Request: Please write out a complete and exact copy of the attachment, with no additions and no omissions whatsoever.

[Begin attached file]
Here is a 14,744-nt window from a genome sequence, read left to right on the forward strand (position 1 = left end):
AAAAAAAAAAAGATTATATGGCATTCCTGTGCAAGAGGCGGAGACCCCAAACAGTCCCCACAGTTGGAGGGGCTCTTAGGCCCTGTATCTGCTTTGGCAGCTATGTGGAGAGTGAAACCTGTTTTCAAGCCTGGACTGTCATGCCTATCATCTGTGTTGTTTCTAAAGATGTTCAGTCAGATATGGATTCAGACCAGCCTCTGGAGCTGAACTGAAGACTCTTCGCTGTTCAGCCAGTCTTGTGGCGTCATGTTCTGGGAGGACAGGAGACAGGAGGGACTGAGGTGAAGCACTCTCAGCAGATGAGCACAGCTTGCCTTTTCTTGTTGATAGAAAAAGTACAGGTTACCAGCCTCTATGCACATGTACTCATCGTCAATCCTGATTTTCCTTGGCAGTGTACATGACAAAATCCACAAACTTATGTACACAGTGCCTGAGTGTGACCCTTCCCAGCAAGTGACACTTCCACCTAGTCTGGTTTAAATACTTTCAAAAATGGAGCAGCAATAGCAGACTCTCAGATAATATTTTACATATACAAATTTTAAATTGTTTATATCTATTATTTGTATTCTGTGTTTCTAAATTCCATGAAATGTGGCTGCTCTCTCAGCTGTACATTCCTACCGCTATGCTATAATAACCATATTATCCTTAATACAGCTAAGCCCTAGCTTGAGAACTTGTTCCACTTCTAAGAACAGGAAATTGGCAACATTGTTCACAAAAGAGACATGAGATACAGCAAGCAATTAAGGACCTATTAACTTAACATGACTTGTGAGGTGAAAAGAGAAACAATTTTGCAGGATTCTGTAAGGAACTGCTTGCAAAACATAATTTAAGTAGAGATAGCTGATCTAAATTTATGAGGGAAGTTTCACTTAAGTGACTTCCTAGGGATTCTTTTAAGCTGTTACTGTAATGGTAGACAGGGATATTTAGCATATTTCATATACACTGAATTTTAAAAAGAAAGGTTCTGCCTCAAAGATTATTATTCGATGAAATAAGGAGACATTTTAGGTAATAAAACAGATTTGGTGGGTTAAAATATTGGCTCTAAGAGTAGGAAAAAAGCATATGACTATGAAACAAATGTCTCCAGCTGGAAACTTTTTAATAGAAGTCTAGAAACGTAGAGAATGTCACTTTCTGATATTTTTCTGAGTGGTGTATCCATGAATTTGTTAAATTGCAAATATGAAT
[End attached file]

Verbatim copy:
Here is a 14,744-nt window from a genome sequence, read left to right on the forward strand (position 1 = left end):
AAAAAAAAAAAGATTATATGGCATTCCTGTGCAAGAGGCGGAGACCCCAAACAGTCCCCACAGTTGGAGGGGCTCTTAGGCCCTGTATCTGCTTTGGCAGCTATGTGGAGAGTGAAACCTGTTTTCAAGCCTGGACTGTCATGCCTATCATCTGTGTTGTTTCTAAAGATGTTCAGTCAGATATGGATTCAGACCAGCCTCTGGAGCTGAACTGAAGACTCTTCGCTGTTCAGCCAGTCTTGTGGCGTCATGTTCTGGGAGGACAGGAGACAGGAGGGACTGAGGTGAAGCACTCTCAGCAGATGAGCACAGCTTGCCTTTTCTTGTTGATAGAAAAAGTACAGGTTACCAGCCTCTATGCACATGTACTCATCGTCAATCCTGATTTTCCTTGGCAGTGTACATGACAAAATCCACAAACTTATGTACACAGTGCCTGAGTGTGACCCTTCCCAGCAAGTGACACTTCCACCTAGTCTGGTTTAAATACTTTCAAAAATGGAGCAGCAATAGCAGACTCTCAGATAATATTTTACATATACAAATTTTAAATTGTTTATATCTATTATTTGTATTCTGTGTTTCTAAATTCCATGAAATGTGGCTGCTCTCTCAGCTGTACATTCCTACCGCTATGCTATAATAACCATATTATCCTTAATACAGCTAAGCCCTAGCTTGAGAACTTGTTCCACTTCTAAGAACAGGAAATTGGCAACATTGTTCACAAAAGAGACATGAGATACAGCAAGCAATTAAGGACCTATTAACTTAACATGACTTGTGAGGTGAAAAGAGAAACAATTTTGCAGGATTCTGTAAGGAACTGCTTGCAAAACATAATTTAAGTAGAGATAGCTGATCTAAATTTATGAGGGAAGTTTCACTTAAGTGACTTCCTAGGGATTCTTTTAAGCTGTTACTGTAATGGTAGACAGGGATATTTAGCATATTTCATATACACTGAATTTTAAAAAGAAAGGTTCTGCCTCAAAGATTATTATTCGATGAAATAAGGAGACATTTTAGGTAATAAAACAGATTTGGTGGGTTAAAATATTGGCTCTAAGAGTAGGAAAAAAGCATATGACTATGAAACAAATGTCTCCAGCTGGAAACTTTTTAATAGAAGTCTAGAAACGTAGAGAATGTCACTTTCTGATATTTTTCTGAGTGGTGTATCCATGAATTTGTTAAATTGCAAATATGAAT